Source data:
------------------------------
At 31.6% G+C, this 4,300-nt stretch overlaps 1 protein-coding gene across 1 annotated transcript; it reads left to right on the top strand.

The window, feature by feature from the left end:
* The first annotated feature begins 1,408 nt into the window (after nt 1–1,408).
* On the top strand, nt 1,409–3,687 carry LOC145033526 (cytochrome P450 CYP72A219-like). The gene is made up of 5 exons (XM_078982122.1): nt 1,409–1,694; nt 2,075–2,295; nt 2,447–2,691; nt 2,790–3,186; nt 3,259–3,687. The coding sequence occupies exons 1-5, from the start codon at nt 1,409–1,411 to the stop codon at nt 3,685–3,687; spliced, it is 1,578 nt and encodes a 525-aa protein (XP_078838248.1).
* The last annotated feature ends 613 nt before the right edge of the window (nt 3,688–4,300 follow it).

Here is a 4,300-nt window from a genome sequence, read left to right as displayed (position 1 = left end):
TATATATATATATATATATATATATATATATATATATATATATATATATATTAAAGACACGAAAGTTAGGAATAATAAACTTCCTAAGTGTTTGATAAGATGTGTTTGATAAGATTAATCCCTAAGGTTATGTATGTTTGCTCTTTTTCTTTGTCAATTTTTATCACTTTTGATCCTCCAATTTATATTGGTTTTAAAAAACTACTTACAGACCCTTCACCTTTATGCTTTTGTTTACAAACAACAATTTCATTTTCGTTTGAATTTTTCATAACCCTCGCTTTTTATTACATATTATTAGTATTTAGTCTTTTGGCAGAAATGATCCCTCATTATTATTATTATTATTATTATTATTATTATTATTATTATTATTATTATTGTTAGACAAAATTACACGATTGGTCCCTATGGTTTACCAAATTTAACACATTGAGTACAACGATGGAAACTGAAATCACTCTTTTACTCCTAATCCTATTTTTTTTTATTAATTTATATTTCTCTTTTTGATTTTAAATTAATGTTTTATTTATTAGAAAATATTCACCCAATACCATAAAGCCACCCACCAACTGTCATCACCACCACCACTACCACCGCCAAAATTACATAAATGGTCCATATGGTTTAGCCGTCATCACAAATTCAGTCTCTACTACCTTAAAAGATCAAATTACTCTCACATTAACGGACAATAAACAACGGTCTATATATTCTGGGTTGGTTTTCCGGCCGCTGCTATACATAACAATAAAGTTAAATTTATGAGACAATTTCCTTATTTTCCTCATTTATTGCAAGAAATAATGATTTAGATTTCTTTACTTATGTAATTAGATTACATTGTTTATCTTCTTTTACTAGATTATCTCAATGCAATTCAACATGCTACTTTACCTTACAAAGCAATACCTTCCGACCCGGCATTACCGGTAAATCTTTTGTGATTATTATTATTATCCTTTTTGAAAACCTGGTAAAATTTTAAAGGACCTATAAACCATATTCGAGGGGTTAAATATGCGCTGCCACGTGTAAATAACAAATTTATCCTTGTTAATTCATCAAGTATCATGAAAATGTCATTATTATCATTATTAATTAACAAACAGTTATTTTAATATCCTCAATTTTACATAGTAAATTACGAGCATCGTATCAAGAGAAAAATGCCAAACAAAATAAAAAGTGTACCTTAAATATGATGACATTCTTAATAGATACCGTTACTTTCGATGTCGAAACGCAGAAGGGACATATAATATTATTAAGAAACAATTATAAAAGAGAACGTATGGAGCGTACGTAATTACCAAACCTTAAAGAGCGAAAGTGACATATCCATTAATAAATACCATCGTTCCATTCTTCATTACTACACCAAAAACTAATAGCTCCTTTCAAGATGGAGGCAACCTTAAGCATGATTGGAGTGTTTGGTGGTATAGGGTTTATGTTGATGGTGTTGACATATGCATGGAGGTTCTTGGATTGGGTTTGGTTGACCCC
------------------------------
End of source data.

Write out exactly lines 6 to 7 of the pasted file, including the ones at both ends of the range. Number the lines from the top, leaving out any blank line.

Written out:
Here is a 4,300-nt window from a genome sequence, read left to right as displayed (position 1 = left end):
TATATATATATATATATATATATATATATATATATATATATATATATATATTAAAGACACGAAAGTTAGGAATAATAAACTTCCTAAGTGTTTGATAAGATGTGTTTGATAAGATTAATCCCTAAGGTTATGTATGTTTGCTCTTTTTCTTTGTCAATTTTTATCACTTTTGATCCTCCAATTTATATTGGTTTTAAAAAACTACTTACAGACCCTTCACCTTTATGCTTTTGTTTACAAACAACAATTTCATTTTCGTTTGAATTTTTCATAACCCTCGCTTTTTATTACATATTATTAGTATTTAGTCTTTTGGCAGAAATGATCCCTCATTATTATTATTATTATTATTATTATTATTATTATTATTATTATTATTATTGTTAGACAAAATTACACGATTGGTCCCTATGGTTTACCAAATTTAACACATTGAGTACAACGATGGAAACTGAAATCACTCTTTTACTCCTAATCCTATTTTTTTTTATTAATTTATATTTCTCTTTTTGATTTTAAATTAATGTTTTATTTATTAGAAAATATTCACCCAATACCATAAAGCCACCCACCAACTGTCATCACCACCACCACTACCACCGCCAAAATTACATAAATGGTCCATATGGTTTAGCCGTCATCACAAATTCAGTCTCTACTACCTTAAAAGATCAAATTACTCTCACATTAACGGACAATAAACAACGGTCTATATATTCTGGGTTGGTTTTCCGGCCGCTGCTATACATAACAATAAAGTTAAATTTATGAGACAATTTCCTTATTTTCCTCATTTATTGCAAGAAATAATGATTTAGATTTCTTTACTTATGTAATTAGATTACATTGTTTATCTTCTTTTACTAGATTATCTCAATGCAATTCAACATGCTACTTTACCTTACAAAGCAATACCTTCCGACCCGGCATTACCGGTAAATCTTTTGTGATTATTATTATTATCCTTTTTGAAAACCTGGTAAAATTTTAAAGGACCTATAAACCATATTCGAGGGGTTAAATATGCGCTGCCACGTGTAAATAACAAATTTATCCTTGTTAATTCATCAAGTATCATGAAAATGTCATTATTATCATTATTAATTAACAAACAGTTATTTTAATATCCTCAATTTTACATAGTAAATTACGAGCATCGTATCAAGAGAAAAATGCCAAACAAAATAAAAAGTGTACCTTAAATATGATGACATTCTTAATAGATACCGTTACTTTCGATGTCGAAACGCAGAAGGGACATATAATATTATTAAGAAACAATTATAAAAGAGAACGTATGGAGCGTACGTAATTACCAAACCTTAAAGAGCGAAAGTGACATATCCATTAATAAATACCATCGTTCCATTCTTCATTACTACACCAAAAACTAATAGCTCCTTTCAAGATGGAGGCAACCTTAAGCATGATTGGAGTGTTTGGTGGTATAGGGTTTATGTTGATGGTGTTGACATATGCATGGAGGTTCTTGGATTGGGTTTGGTTGACCCC